Color Casts Explained

A color cast is an unwanted tint in the image due to the lighting, the white balance of the video camera, or the type of film stock used given the lighting conditions during the shoot. Color casts exist because one or more color channels is inappropriately strong or weak. Furthermore, color casts aren't usually uniform across an entire image. Often, color casts are stronger in one portion of the image (such as the highlights) and weaker or nonexistent in others (the shadows, for example).

If you examine an image with a color cast in the Waveform Monitor set to Parade, you can often see the disproportionate levels of each channel that cause the color cast when you examine the tops of the waveforms (representing the highlights) and the bottoms of the waveforms (representing the shadows).

Figure. Image with color cast and its parade scope graph.

Note: For clarity, the Parade scope is shown with the tinted red, green, and blue waveforms that appear when Monochrome Scopes is turned off in the User Prefs tab.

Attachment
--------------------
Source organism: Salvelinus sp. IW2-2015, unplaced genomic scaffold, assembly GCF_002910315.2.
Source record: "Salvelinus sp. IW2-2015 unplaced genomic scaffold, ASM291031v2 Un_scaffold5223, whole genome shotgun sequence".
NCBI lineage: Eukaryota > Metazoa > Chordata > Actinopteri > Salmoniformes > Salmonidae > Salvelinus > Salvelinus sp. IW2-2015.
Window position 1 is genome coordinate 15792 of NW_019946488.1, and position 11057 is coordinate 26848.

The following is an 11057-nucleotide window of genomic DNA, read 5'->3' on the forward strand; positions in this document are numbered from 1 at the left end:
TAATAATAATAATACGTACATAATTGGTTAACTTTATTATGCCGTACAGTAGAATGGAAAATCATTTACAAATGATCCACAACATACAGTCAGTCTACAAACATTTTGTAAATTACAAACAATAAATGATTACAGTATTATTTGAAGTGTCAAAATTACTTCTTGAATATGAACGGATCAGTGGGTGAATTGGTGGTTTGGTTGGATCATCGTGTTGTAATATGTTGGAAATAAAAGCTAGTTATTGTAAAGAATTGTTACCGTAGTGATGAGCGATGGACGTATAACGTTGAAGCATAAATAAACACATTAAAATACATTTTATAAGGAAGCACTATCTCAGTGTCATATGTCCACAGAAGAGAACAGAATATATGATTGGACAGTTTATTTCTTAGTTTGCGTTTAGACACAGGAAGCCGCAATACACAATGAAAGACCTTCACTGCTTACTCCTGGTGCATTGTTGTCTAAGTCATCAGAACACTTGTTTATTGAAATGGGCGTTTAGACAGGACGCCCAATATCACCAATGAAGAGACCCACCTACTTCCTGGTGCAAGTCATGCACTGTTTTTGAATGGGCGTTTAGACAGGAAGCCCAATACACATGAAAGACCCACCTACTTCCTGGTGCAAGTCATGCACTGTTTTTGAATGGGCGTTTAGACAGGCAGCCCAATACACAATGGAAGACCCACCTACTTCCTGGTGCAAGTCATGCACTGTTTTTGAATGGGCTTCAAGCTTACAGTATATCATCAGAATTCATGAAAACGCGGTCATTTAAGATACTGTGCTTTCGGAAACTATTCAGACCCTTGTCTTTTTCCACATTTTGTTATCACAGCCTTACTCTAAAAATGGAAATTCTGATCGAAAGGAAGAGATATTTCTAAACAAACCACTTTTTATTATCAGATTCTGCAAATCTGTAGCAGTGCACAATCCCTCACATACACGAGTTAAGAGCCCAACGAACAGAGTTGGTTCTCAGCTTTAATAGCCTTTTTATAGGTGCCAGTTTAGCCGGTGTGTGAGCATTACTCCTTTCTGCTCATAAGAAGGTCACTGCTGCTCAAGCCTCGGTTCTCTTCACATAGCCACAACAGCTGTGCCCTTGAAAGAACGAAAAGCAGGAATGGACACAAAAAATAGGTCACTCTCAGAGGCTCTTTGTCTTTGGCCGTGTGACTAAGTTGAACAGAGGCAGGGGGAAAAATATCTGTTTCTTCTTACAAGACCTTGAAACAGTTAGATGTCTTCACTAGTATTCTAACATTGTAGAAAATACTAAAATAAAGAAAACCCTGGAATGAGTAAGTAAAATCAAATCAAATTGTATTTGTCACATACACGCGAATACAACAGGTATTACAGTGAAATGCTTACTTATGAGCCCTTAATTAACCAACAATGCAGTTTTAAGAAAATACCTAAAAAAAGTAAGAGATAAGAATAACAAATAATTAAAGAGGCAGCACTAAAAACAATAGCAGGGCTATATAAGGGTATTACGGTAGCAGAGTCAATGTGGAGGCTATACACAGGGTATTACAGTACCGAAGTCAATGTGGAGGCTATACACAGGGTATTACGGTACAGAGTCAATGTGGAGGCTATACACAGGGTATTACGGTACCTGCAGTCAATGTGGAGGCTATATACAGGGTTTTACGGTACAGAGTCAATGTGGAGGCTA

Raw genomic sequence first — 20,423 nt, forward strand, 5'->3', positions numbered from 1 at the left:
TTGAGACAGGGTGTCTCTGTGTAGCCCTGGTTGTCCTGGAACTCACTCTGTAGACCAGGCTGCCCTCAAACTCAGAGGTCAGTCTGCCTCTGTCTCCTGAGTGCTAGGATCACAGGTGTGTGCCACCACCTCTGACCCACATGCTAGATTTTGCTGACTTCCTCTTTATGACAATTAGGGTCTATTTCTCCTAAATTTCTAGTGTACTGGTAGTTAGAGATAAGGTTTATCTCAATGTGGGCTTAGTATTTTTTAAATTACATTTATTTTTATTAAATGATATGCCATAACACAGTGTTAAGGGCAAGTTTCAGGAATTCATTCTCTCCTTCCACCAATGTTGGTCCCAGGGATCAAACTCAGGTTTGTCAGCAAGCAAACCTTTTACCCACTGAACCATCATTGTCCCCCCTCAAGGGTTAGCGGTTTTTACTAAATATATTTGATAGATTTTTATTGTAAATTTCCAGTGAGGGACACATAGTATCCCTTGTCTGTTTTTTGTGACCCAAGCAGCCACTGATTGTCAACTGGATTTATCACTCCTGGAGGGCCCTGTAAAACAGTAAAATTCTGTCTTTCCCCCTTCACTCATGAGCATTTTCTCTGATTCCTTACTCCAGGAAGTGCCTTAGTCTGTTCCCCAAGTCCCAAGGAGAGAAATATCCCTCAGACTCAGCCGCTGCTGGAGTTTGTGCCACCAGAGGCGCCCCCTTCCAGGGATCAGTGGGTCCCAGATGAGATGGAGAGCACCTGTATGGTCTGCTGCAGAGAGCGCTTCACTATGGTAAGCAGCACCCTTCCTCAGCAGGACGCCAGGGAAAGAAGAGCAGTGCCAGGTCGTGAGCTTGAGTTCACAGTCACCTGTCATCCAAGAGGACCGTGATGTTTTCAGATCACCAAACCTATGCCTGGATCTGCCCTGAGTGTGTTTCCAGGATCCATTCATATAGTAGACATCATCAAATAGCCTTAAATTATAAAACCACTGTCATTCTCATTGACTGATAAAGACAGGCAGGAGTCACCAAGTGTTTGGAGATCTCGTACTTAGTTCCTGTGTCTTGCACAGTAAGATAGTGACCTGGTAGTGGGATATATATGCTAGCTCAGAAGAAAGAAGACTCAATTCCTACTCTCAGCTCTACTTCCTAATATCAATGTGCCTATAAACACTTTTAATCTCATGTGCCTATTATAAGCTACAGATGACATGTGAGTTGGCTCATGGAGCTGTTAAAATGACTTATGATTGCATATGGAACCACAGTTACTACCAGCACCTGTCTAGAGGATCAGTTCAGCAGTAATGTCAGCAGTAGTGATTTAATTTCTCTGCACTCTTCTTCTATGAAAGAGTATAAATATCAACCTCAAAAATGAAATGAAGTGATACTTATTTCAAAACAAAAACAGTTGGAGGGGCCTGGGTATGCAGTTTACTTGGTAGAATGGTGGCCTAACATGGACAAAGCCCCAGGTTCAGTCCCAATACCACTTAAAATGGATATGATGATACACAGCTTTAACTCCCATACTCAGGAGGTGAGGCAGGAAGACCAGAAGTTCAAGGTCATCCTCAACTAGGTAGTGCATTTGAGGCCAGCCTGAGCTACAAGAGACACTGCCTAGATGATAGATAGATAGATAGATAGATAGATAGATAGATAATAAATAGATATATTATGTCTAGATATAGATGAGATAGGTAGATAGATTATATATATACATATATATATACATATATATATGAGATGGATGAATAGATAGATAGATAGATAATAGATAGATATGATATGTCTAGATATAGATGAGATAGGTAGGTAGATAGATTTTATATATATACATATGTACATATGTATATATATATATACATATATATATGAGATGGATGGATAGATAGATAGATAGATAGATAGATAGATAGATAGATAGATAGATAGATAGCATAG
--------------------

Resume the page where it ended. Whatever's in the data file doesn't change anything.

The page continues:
When Is a Color Cast a Creative Look?

It's important to bear in mind that color casts aren't always bad things. In particular, if the director of photography is being creative with the lighting, there may in fact be color casts throughout the tonal range of the image. It's important to distinguish between color casts that are there either accidentally or because of conditions of the shoot and the stylistic choices made when lighting each scene. In all cases, clear communication between the director of photography and the colorist is essential.